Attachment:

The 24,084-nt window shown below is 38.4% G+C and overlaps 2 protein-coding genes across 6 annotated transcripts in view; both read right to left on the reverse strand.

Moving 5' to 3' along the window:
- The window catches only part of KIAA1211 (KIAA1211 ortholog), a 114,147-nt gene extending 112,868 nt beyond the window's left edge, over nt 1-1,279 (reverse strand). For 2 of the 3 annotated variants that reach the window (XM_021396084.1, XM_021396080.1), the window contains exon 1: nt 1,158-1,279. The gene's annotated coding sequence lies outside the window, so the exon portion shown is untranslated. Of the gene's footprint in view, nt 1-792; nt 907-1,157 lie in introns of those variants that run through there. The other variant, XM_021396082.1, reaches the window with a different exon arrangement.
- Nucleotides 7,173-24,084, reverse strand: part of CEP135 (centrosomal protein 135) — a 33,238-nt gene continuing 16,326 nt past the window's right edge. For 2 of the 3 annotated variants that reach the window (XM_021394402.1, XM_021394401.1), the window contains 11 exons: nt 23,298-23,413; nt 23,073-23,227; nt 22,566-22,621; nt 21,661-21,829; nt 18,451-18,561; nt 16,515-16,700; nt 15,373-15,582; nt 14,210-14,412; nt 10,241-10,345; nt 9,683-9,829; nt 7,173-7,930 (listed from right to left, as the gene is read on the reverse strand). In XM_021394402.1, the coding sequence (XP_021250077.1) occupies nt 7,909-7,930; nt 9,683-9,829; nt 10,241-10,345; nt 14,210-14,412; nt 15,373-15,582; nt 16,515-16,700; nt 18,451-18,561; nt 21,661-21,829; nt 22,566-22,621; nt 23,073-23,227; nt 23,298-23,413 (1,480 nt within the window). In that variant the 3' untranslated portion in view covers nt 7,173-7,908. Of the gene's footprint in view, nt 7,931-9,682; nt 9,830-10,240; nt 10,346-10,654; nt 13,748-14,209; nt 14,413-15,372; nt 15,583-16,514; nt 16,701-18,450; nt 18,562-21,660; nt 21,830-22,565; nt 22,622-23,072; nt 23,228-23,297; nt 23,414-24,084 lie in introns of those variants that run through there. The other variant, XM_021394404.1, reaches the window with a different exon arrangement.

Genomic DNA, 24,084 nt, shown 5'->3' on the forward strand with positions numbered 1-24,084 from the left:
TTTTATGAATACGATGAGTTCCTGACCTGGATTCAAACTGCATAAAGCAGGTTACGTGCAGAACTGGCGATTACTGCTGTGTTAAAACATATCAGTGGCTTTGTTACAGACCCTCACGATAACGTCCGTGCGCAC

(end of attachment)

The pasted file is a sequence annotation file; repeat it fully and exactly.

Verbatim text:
The 24,084-nt window shown below is 38.4% G+C and overlaps 2 protein-coding genes across 6 annotated transcripts in view; both read right to left on the reverse strand.

Moving 5' to 3' along the window:
- The window catches only part of KIAA1211 (KIAA1211 ortholog), a 114,147-nt gene extending 112,868 nt beyond the window's left edge, over nt 1-1,279 (reverse strand). For 2 of the 3 annotated variants that reach the window (XM_021396084.1, XM_021396080.1), the window contains exon 1: nt 1,158-1,279. The gene's annotated coding sequence lies outside the window, so the exon portion shown is untranslated. Of the gene's footprint in view, nt 1-792; nt 907-1,157 lie in introns of those variants that run through there. The other variant, XM_021396082.1, reaches the window with a different exon arrangement.
- Nucleotides 7,173-24,084, reverse strand: part of CEP135 (centrosomal protein 135) — a 33,238-nt gene continuing 16,326 nt past the window's right edge. For 2 of the 3 annotated variants that reach the window (XM_021394402.1, XM_021394401.1), the window contains 11 exons: nt 23,298-23,413; nt 23,073-23,227; nt 22,566-22,621; nt 21,661-21,829; nt 18,451-18,561; nt 16,515-16,700; nt 15,373-15,582; nt 14,210-14,412; nt 10,241-10,345; nt 9,683-9,829; nt 7,173-7,930 (listed from right to left, as the gene is read on the reverse strand). In XM_021394402.1, the coding sequence (XP_021250077.1) occupies nt 7,909-7,930; nt 9,683-9,829; nt 10,241-10,345; nt 14,210-14,412; nt 15,373-15,582; nt 16,515-16,700; nt 18,451-18,561; nt 21,661-21,829; nt 22,566-22,621; nt 23,073-23,227; nt 23,298-23,413 (1,480 nt within the window). In that variant the 3' untranslated portion in view covers nt 7,173-7,908. Of the gene's footprint in view, nt 7,931-9,682; nt 9,830-10,240; nt 10,346-10,654; nt 13,748-14,209; nt 14,413-15,372; nt 15,583-16,514; nt 16,701-18,450; nt 18,562-21,660; nt 21,830-22,565; nt 22,622-23,072; nt 23,228-23,297; nt 23,414-24,084 lie in introns of those variants that run through there. The other variant, XM_021394404.1, reaches the window with a different exon arrangement.

Genomic DNA, 24,084 nt, shown 5'->3' on the forward strand with positions numbered 1-24,084 from the left:
TTTTATGAATACGATGAGTTCCTGACCTGGATTCAAACTGCATAAAGCAGGTTACGTGCAGAACTGGCGATTACTGCTGTGTTAAAACATATCAGTGGCTTTGTTACAGACCCTCACGATAACGTCCGTGCGCAC